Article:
Monday, September 5, 2011

Wheely good news

For sometime now, we've been chasing around trying to get the cracks in 1210s wheels fixed so it can head out on trains again.  A stumbling block has been that no one quiet really knows what the things were made of and in what fashion, which rendered any attempt at repair useless from the paperwork and bureaucratic point of view.

Fortunately, thanks to some good intergroup co-operation, we've been able to discover that the wheels are steel.  A sample of wheel material was sent to a company in Melbourne who provided an analysis which, somewhat unpromisingly on first glance, was headlined "We have not been able to match this to any alloy in our database!".

The reason, of course, is that the company database doesn't extend to items made over 100 years before!  However, its fairly clear from the analysis that the wheels are made of a steel typical of the early 1800s and late 1900s, with a high phosphorus content.  The refining methods of the time were obviously less refined (excuse the pun) then those of today and there was little in the way of quality control (Again, compared with todays standards).  Of course, a slightly more famous example of this is RMS Titanic, which was in the news in recent times for being made of 'substandard' steel.  For the reasons already listed above, this is utter bull and according to the company that did our analysis, the same 'substandard' steel turns up in items like bridges and buildings that date back to the turn of the 19th century.

Monday, August 1, 2011

The Morning Read

Food for thought
There is an interesting article in the latest Railway Digest regarding the business development\life cycle of a not for profit organisation, which of course, covers just about all of NSWs rail heritage operators.  Whilst true in all its facts about why NFP groups are often required to change and diverge from their original intent\purpose over time due to legal and (more often) finacial reasons, its fails to acknowledge the key fact that quite a few groups see no requirement to change their approach and commit to long term business planning (Ie, what worked so well 20 years is still applicable now).

Whilst this does not mean that all in the organisation are oblivious, it does mean that the task for those who do recognise it is all the harder and in most cases, it becomes a case of not just selling the product to the consumer, but also to the organisations own members!

Sunday, June 19, 2011

Finding time

I've recently found the time (Aww heck, it was always there really, I just couldnt be bothered) to get stuck back into 'Jerrara". Not sure whats brought this one- Perhaps the need to see the 15 locos and 30 pieces of rollingstock I own actually doing something or the fact the paving man covered the layout in dust when he was cutting last week. Either way, thanks to this sudden burst, Im beginning to think I might actually get the darn thing finished and be able to begin to enjoy it.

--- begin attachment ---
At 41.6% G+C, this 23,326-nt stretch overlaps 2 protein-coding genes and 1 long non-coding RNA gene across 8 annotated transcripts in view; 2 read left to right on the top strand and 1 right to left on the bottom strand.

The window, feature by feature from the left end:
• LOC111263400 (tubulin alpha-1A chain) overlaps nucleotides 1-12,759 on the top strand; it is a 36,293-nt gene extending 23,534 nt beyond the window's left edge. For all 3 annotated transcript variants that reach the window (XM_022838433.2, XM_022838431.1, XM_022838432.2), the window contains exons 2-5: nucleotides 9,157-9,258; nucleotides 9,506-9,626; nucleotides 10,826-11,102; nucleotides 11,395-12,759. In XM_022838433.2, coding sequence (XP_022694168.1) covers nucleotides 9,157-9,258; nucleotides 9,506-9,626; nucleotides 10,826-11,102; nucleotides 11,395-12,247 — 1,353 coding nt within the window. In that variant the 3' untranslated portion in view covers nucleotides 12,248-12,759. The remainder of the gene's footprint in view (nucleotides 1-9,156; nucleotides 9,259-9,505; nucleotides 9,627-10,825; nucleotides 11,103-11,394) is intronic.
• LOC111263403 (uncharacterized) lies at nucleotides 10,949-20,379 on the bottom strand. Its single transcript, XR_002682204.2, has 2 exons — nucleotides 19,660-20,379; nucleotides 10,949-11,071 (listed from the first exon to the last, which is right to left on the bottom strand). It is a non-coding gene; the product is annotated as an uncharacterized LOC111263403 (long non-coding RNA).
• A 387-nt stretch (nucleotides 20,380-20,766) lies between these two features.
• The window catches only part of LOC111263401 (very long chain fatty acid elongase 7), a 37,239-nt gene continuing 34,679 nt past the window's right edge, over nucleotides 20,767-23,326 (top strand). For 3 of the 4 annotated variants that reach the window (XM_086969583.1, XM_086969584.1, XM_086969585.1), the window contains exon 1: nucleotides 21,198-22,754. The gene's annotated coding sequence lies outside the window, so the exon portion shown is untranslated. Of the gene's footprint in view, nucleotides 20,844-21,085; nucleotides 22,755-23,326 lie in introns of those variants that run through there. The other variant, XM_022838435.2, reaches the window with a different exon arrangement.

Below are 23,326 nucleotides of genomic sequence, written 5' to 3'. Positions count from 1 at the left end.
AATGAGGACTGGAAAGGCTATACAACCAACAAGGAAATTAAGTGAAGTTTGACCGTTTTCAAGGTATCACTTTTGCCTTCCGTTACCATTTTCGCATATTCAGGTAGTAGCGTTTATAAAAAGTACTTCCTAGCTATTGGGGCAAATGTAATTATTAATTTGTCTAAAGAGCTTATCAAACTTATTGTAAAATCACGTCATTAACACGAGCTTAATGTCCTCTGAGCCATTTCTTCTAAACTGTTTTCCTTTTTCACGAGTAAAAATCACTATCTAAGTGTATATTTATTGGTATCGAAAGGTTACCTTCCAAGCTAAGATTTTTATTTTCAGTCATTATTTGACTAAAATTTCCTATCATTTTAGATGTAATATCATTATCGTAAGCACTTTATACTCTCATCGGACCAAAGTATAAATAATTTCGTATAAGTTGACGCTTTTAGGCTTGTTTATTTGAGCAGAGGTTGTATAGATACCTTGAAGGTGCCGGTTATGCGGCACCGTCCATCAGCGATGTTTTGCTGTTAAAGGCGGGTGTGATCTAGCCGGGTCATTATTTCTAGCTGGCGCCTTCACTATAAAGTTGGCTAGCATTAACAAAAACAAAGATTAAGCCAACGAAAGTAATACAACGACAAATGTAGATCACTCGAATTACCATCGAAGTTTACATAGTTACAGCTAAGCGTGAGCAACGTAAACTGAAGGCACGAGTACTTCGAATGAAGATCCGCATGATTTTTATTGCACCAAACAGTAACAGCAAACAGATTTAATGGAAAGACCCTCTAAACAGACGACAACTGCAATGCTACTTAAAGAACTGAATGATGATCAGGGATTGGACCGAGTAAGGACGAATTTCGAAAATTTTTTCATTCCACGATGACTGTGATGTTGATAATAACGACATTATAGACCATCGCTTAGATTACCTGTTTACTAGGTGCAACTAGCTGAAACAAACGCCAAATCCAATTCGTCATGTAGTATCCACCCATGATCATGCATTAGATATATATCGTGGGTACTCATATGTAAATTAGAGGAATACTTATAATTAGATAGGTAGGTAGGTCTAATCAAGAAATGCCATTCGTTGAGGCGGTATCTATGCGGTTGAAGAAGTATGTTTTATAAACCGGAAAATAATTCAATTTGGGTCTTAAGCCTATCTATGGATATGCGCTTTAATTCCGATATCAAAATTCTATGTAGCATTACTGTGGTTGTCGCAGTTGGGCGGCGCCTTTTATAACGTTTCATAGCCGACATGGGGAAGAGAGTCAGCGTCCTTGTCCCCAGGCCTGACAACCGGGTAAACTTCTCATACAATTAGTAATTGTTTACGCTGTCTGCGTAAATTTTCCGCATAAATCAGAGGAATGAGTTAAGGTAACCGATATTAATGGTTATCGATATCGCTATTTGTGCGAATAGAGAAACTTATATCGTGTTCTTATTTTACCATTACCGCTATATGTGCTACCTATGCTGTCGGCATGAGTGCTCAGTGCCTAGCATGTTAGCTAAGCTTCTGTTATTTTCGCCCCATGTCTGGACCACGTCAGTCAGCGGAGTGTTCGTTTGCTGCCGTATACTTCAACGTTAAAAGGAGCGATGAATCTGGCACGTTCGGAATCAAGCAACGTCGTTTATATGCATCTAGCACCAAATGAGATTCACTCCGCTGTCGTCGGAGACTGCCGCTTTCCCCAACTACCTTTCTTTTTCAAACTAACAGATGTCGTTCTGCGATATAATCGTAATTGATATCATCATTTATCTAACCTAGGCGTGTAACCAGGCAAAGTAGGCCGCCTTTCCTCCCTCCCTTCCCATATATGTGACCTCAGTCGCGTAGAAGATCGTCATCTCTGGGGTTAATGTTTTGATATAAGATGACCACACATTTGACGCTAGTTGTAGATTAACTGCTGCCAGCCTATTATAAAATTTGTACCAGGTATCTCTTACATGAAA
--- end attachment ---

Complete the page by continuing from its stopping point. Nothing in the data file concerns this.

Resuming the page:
My approach to modelling has always been akin to a scattergun....start an infinate amount of projects, make a mess and never really actually get anywhere by the time I've lost the time again. This time though, Ive tried to get a little organised by sitting down and writing a couple of lists. Although these are getting progressively longer as the day goes on and I see more things to do, its on the whole worked quite well. For instance, today I tackled 2 jobs Ive been long putting off, this being the repair of 3076 and 1301.

These two engines were my first NSWGR steam locos, 1301 being a DJH kit and 3076 being a Lloyds.
3076 came 'off the roster' about a year ago after and Im afraid I committed the ultimate sin and left her disassembled pending maintenance. Low and behold as I examined the instructions and parts prior to beginning reassembly, some bits had gone missing, namely an fibre washer and the spring from the rear bogie. The missing washer is used to insulate the body of the loco so its a fairly important bit of kit of which I have no spares. In the end, I fashioned a pad made of cork to fill in temporarily until I can locate a suitable spare.
The missing spring, however, was a little more tricky. Again, I have nothing that resembles a spare spring of that size. What I did have, was a pen. The springs inside a pen are, with a little adjustment, just the right size for the bogie, provided that its properly tensioned. Again, I its a temporary job until I can get my hands on a better solution (Baring in mind, that the shortened pen spring is open ended at one end) but after cleaning and a dab of oil, it ran quite satisfactorily. One down one to go.

1301 thankfully was complete having sat in a display cabinet for the past 12 months. I supected it just required a decent clean, but the fact is that the poor old goat is probably the worst performing loco on the roster, bar 48116 (Having sold my extremely reliable and excellent running 4806 some years ago, I purchased this indian red 48 instead. Unfortunately, it seems unable to do anything but spin its wheels) . Ever since it arrived, it will simply not run smoothly in the fowards direction. Ive had it apart time and time again but cant seem to locate an obvious fault, although my suspecion is that the worm gear on the driving axle may be crooked. Anyway, the loco was incredibly dirty for one thats rarely entrusted with a train, with fluff and oily residue all over the place. Once cleaned up and with some tinkering to its pickups, its performance is now ok and it runs without stalling, abeit quite noisely.

So a productive day for locos and two jobs off the list!